Print 41 comment(s) - last by ptmmac.. on Mar 11 at 11:47 PM

Ford fails to deliver on promised efficiency again

If you're a fan of green vehicles or are shopping for car promising lots of fuel economy, you may be familiar with the Ford C-Max Hybrid and the Toyota Prius V. These vehicles are two of the most popular hybrids in the segment. Ford has been at the center of allegations from several publications that had reviewed the C-Max claiming that the vehicle does not meet the fuel economy promised.

Previously, the EPA had stated that it was ready to investigate Ford over allegations of improperly stated fuel economy numbers for its C-Max and Fusion Hybrid. A recent test conducted of the C-Max Hybrid and the Prius V by reviewer Wayne Gerdes found that the Ford C-Max didn't achieve fuel efficiency suggested by the EPA's numbers.

The EPA shows that the C-Max gets 47 miles per gallon in all three EPA test categories (city/highway/combined). According to Gerdes, in his testing the C-Max managed only 35.537 miles per gallon over 360 highway miles. However, he does admit that in the city he was able to achieve 52 miles per gallon over 22.8 miles of driving, which is better than the EPA promises.

Ford C-Max

He also tested the Prius V along the same driving route and achieved 40.768 miles per gallon on the highway and 55.8 miles per gallon in the city. That means while the EPA lists lower numbers for the Toyota (44/40/42) compared to the C-Max, it actually outperformed the C-Max.

Gerdes isn't alone in finding that the Prius V posted better real-world efficiency numbers than the C-Max, Motor Trend came to the same conclusion during its tests.
As with any review that tends to focus heavily on miles per gallon for hybrid vehicles, you have to have a saltshaker ready. Driving style and conditions greatly affect fuel efficiency numbers for hybrid and electric vehicles. That means the results from one person won't necessarily be the same for the next.
However, real world numbers from fuel economy conscious C-Max and Prius V owners on Fuelly back up the claims that the former lags far behind its EPA numbers while the latter hits them right on the mark.

C-Max Hybrid on Fuelly

Prius V on Fuelly

Sources: Autoblog, CleanMPG

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By Mint on 3/1/2013 10:08:19 AM , Rating: 2
Have you ever seen an automaker so cocky about their MPG claims? It's as if they're saying, "go ahead and run the test yourself".

But here's a guy doing controlled tests, and even steady state driving is only getting 51MPG at 50 MPH. How can the C-Max then get 47MPG in a test with varying speeds needing braking and acceleration and all the losses associated with that? If it's legit, how does Ford minimize the difference between steady state and the EPA cycle so much more than any other hybrid?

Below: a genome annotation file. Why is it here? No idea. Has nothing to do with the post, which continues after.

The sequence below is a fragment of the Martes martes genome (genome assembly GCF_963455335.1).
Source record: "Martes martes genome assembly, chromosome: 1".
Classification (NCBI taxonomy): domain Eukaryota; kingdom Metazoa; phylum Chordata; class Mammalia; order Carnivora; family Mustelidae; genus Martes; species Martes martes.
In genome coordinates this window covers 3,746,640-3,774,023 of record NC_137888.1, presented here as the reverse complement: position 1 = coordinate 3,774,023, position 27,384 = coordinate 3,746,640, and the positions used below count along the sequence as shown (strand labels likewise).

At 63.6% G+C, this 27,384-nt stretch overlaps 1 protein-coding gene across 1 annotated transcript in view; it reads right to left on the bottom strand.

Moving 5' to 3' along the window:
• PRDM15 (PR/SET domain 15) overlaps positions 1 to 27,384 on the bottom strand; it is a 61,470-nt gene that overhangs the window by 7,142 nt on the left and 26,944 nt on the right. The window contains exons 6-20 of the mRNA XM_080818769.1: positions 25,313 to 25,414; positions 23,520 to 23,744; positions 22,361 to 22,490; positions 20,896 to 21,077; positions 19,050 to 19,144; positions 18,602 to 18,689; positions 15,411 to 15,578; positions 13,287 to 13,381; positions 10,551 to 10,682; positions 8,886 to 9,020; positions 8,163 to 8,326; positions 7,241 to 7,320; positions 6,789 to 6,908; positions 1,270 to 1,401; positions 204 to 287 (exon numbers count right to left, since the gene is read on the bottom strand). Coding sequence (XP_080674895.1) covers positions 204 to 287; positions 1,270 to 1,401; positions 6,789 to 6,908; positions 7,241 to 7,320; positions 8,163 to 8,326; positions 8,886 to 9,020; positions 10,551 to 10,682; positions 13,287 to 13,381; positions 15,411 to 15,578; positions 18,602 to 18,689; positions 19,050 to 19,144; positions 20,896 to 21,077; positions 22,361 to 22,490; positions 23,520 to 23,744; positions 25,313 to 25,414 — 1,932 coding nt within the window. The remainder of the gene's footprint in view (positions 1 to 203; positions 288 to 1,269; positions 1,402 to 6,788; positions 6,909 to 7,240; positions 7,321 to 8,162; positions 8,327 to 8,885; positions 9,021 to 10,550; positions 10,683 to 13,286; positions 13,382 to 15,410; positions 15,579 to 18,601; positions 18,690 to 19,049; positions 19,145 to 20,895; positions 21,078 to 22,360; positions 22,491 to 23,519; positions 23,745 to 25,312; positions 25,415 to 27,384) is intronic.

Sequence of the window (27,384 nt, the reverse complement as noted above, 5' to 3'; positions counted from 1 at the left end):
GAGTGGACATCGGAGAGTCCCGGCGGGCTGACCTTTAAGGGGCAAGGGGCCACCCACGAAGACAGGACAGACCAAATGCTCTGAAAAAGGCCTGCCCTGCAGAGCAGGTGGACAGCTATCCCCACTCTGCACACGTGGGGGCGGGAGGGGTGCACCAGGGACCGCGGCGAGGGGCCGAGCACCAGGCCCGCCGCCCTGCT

I want to see someone actually try the EPA cycle, and maybe flip around some segments to see if any pattern detection is going on. Something fishy is going on...

By Spuke on 3/1/2013 11:22:32 AM , Rating: 2
Didn't the article state that the C-Max's 52 mpg was achieved in CITY driving?

By Nutzo on 3/1/2013 12:17:20 PM , Rating: 5
The problem with highway portion of the EPA test, is that it is a highway test, not a freeway. The average speed for the test is around 45 mph.

A big diference between the hybrid systems on the Prius and the C-Max is the top electric speed. The C-Max can travel at up to 62 mph on electic, where the Prius is limited to around 45.

The higher electric speed allows the C-Max to stay in electic mode much more during the EPA test than the Prius. But in real life, who drives 40 on the highway?
At 70MPH, the hybrid portion of the car no longer maters, as you are using the ICE.

By drycrust3 on 3/1/2013 2:09:49 PM , Rating: 2
The problem with highway portion of the EPA test, is that it is a highway test, not a freeway. The average speed for the test is around 45 mph.

If people don't get the same results as Ford did, that doesn't mean Ford lied about their results, it could easily those people aren't driving their car the way Ford did. One thing that seems to be missing from all of this is asking Ford how they actually conducted the test that got them the results they say they got, and not to laugh when Ford tell them.
If the results are the result of a real test, and I think they are, then Ford would have (or should have) told their driver how they wanted the car to be driven, and if he was a good driver then he would have done exactly that. For example, say the driver was told to drive at 46 mph +/- 1 mph along a certain road with a known tail wind, then that is exactly what he would have done.
As much as we may not like it, it isn't illegal to exploit loopholes in taxation law, and it isn't illegal to exploit loopholes in fuel economy standardisation tests.
If the EPA doesn't like companies exploiting loopholes within their tests, then they should tighten up the standards.